Mk 9:19 “O unbelieving generation,” Jesus replied, “how long shall I stay with you? How long shall I put up with you? Bring the boy to me.”
Mk 9:20 So they brought him. When the spirit saw Jesus, it immediately threw the boy into a convulsion. He fell to the ground and rolled around, foaming at the mouth.
Mk 9:21 Jesus asked the boy’s father, “How long has he been like this?”
“From childhood,” he answered. 22 “It has often thrown him into fire or water to kill him. But if you can do anything, take pity on us and help us.”
Mk 9:23 “ ‘If you can’?” said Jesus. “Everything is possible for him who believes.”
Mk 9:24 Immediately the boy’s father exclaimed, “I do believe; help me overcome my unbelief!”
Mk 9:25 When Jesus saw that a crowd was running to the scene, he rebuked the evil spirit. “You deaf and mute spirit,” he said, “I command you, come out of him and never enter him again.”
Mk 9:26 The spirit shrieked, convulsed him violently and came out. The boy looked so much like a corpse that many said, “He’s dead.” 27 But Jesus took him by the hand and lifted him to his feet, and he stood up.
Mk 9:28 After Jesus had gone indoors, his disciples asked him privately, “Why couldn’t we drive it out?”
Mk 9:29 He replied, “This kind can come out only by prayer.’”

I’d like to especially point a few things here –

  • “You deaf and mute spirit,” he said, “I command you, come out of him and never enter him again.”
    • Jesus was very clear that this was an evil spirit – that it was from the devil
    • Jesus commanded the spirit to come out.  “we” try to do the same thing with whatever kinds of treatment “we” use to “cure” the problem.
    • Jesus commanded the spirit to never return.  “we” don’t even try for that.  “we” “cure” or “punish” and “we” hope for the best, even though there’s pretty no reason to hope for any positive outcome.  In some cases, “we” fully expect the outcome will be that the person will be worse than before the “cure” / punishment began.
      Isn’t this something very close to the definition of insanity?  As in the insanity of “we”?
  • He replied, “This kind can come out only by prayer.’”
    • As I said, “we” hope for the best.
      But – do “we” pray to God – as in the way Jesus said to pray?
      Most likely – no.  Worse 0 more and more – prayer is either being discouraged, banned, or outright illegal.

Who is “we”?

By now – I hope you’ve figured out who “we” is.  (yes, the way I’m using “we”, this is grammatically correct.)
“we” is “smart”, “intellectual”, “compassionate”.  “we” has those characteristics in such great quantities that “we” has become better than Jesus.  
“we” has become so great – “we” don’t need Jesus.  
“we”, by a self-proclaimed record of success – is better than Jesus.

I also hope you’re really being honest about who “we” is.
Especially if you’re claiming to be a Christian, and yet you fall into the “we” group.

Jesus gave us the answer.  Some things can only be cured by prayer.  Prayer to God.  Prayer in “the name of the Father, the Son, and the Holy Spirit”.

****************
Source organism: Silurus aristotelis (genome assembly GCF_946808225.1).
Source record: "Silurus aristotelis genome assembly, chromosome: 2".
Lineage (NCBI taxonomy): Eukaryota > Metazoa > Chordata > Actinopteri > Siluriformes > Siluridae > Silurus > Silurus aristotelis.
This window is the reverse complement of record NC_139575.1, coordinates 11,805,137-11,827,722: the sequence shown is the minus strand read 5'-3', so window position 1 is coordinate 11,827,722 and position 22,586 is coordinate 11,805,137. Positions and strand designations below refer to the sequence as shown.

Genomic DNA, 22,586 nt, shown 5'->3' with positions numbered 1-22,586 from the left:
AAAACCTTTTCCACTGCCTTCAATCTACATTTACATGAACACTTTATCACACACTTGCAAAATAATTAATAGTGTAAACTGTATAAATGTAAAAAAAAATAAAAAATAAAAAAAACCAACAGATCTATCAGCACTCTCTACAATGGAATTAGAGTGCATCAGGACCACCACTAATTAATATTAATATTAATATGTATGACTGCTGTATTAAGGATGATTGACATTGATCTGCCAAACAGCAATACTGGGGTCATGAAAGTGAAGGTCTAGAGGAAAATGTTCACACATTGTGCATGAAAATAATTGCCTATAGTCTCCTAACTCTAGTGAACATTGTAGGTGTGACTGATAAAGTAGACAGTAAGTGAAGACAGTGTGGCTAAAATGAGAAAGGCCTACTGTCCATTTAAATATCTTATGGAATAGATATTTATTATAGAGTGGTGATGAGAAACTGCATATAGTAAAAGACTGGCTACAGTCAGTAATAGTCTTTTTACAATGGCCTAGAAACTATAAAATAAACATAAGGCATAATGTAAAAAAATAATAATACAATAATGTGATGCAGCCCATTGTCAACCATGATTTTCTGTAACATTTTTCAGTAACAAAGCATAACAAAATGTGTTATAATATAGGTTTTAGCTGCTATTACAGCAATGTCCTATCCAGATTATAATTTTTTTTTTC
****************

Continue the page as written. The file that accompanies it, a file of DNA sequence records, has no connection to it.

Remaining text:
Not prayer to some nebulous “god” who doesn’t even exist.

Not prayer to some form of “Jesus” that isn’t the Jesus in the Bible.  

We should remember what Juliet (as in Romeo and Juliet) –

“What’s in a name? That which we call a rose
By any other name would smell as sweet.”

Jesus has only one name – Jesus.
But not every “Jesus” us the real Jesus.  If He’s not the real Jesus, the one from the New Testament Gospels, the Son of God, He won’t “smell” the same – He isn’t the same.  He isn’t be the Son of God – He is not the object of our prayers (or shouldn’t be) – and He won’t be able to do what the real Jesus did in the verses from Mark.


As I said – Jesus gave us the answer to all of our problems.  Including the recidivism problem.
He gave the answers to all of us.
Even to “we”.
Even to those who think they’re too smart for His answer.
Even to those who ignore Him – and fail.

Am I saying that the “only” answer is prayer?  No.

Am I saying that prayer needs to be part of the solution? Yes.

The Bible is not against appropriate punishment.  If you don’t already know, here’s the origin of the word penitentiary (another word for prison), from dictionary.com

1375-1425; late Middle English penitenciarie priest who administerspenance, prison < Medieval Latin pēnitēntiārius of penance.

So our concept of punishment and prison started with penance and a priest.  It has to do with the state of being penitent; regret for one’s wrongdoing or sinning;contrition; repentance.

How far have “we” come from that idea?
And “we” haven’t moved in the right direction.  
“we” have moved so far from it, that God – a happens all too often these days – is pretty much out of the picture.

For those of us who even claim to be Christian – we shouldn’t follow the path of “we”.

If we really are Christian – we should actually believe Jesus.
If we are really Christian – we should actually follow Jesus.
If we are really Christian – we should not be “we”.

Who are  you?